And living above everyone else on the thousandth floor is Avery Fuller, the girl genetically designed to be perfect. The girl who seems to have it all—yet is tormented by the one thing she can never have.

What I Have to Say 

I wasn't sure at all if I would like this book. Privileged rich kids being awful to each other is not my idea of a good story, but this wasn't like this at all. Partly because it wasn't just rich kids. There were main characters from several different levels of the tower, both rich one at the top and less privileged ones at the bottom. It was a good variety of perspectives and it made it much better than I thought it might be. 

The tower was really fascinating. The level of privilege was only the start. There was so much information woven into the story about the layout and way that the tower worked in a way that left me with so many questions. I'm looking forward to the next book in order to find out more about how the society works. 

The only thing that got to me was the sibling romance. It always gets to me. It's just one of my pet peeves. I know that this sort of relationship happens and it can get really complicated, especially in situations like this where adoption is involved. But for me it just puts me off a book.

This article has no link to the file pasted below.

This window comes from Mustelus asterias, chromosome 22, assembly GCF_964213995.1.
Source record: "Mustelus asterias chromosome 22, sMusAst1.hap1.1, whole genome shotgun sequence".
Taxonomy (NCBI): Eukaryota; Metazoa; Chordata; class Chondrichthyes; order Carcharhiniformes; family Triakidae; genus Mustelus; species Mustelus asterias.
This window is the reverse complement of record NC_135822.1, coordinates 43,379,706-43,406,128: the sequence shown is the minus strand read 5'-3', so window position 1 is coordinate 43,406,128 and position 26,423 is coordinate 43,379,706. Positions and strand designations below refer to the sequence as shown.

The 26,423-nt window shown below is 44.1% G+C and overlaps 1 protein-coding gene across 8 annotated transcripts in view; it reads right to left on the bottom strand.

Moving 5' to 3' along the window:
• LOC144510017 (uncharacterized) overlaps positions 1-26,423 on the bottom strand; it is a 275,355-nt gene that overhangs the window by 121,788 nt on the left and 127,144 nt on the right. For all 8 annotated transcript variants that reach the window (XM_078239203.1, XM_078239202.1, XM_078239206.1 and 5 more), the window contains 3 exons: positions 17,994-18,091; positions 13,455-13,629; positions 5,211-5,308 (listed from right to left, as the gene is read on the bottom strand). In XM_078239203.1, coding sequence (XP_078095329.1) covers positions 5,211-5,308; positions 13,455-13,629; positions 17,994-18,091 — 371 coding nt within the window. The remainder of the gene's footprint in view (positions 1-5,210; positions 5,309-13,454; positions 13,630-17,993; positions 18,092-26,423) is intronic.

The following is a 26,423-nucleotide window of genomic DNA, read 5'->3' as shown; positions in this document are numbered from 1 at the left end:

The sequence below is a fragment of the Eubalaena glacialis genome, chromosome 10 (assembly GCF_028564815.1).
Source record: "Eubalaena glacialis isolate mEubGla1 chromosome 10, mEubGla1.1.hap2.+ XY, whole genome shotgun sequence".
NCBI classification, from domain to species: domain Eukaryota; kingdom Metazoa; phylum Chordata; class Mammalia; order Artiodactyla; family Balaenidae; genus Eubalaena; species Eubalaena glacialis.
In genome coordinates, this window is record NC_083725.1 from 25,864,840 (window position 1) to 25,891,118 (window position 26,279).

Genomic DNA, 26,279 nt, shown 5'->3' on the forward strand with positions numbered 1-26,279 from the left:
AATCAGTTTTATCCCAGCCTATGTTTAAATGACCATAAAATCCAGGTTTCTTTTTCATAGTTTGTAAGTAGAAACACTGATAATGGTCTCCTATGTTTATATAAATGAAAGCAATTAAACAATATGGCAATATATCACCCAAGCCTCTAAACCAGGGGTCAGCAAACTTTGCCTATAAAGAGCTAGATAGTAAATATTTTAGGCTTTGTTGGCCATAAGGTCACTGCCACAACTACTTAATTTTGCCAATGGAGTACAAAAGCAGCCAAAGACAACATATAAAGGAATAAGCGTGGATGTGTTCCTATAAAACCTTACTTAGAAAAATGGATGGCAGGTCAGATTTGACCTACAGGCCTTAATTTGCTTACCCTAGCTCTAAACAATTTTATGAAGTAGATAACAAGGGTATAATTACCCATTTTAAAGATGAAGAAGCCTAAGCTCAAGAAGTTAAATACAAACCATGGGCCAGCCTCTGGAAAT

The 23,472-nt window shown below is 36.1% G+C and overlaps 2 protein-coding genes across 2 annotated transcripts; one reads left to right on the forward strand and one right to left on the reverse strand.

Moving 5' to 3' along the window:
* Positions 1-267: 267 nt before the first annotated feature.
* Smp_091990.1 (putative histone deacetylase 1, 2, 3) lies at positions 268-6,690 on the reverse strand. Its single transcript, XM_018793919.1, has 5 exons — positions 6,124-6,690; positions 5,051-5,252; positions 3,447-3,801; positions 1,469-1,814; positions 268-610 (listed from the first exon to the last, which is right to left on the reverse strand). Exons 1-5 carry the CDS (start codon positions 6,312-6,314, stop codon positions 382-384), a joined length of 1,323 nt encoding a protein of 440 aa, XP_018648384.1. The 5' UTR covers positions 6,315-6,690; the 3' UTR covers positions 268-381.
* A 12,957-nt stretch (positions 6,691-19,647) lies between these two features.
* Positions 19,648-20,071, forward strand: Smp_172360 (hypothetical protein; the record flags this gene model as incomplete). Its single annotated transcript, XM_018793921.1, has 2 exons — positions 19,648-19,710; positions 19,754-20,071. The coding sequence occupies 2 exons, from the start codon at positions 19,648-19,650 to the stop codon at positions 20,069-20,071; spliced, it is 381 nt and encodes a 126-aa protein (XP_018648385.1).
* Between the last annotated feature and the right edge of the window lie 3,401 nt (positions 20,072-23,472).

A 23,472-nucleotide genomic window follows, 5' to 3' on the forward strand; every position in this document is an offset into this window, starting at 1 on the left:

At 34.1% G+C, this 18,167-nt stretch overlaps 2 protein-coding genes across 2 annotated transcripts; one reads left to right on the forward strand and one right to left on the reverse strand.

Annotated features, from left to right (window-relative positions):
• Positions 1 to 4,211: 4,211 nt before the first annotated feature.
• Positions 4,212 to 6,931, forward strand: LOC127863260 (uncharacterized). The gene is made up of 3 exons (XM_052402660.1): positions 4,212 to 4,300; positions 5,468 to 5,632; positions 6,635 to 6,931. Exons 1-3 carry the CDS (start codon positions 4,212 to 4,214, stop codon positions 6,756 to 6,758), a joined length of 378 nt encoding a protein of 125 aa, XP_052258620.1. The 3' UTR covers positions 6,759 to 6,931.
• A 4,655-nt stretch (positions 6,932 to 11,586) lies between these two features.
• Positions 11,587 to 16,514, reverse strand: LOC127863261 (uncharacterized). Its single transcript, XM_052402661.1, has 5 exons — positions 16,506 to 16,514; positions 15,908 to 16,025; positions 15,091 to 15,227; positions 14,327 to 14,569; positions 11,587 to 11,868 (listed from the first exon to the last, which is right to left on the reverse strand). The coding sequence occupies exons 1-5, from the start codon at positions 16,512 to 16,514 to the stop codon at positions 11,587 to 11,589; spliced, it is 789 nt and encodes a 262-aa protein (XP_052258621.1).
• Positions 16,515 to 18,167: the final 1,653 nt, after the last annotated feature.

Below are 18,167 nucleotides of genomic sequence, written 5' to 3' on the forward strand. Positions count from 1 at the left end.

Really though, I was happily surprised by this book. I'm looking forward to reading the sequel too! I cannot wait to see what happens. 

Thursday, 13 October 2016

Risuko by David Kudler

Synopsis (from Goodreads

Pages: 230 
Publisher: Stillpoint Digital Press 
Released: 15th of June 2016 

Can one girl win a war?

My name is Kano Murasaki, but most people call me Risuko. Squirrel.

I am from Serenity Province, though I was not born there.

My nation has been at war for a hundred years, Serenity is under attack, my family is in disgrace, but some people think that I can bring victory. That I can be a very special kind of woman.

All I want to do is climb.

My name is Kano Murasaki, but everyone calls me Squirrel.


Though Japan has been devastated by a century of civil war, Risuko just wants to climb trees. Growing up far from the battlefields and court intrigues, the fatherless girl finds herself pulled into a plot that may reunite Japan -- or may destroy it. She is torn from her home and what is left of her family, but finds new friends at a school that may not be what it seems.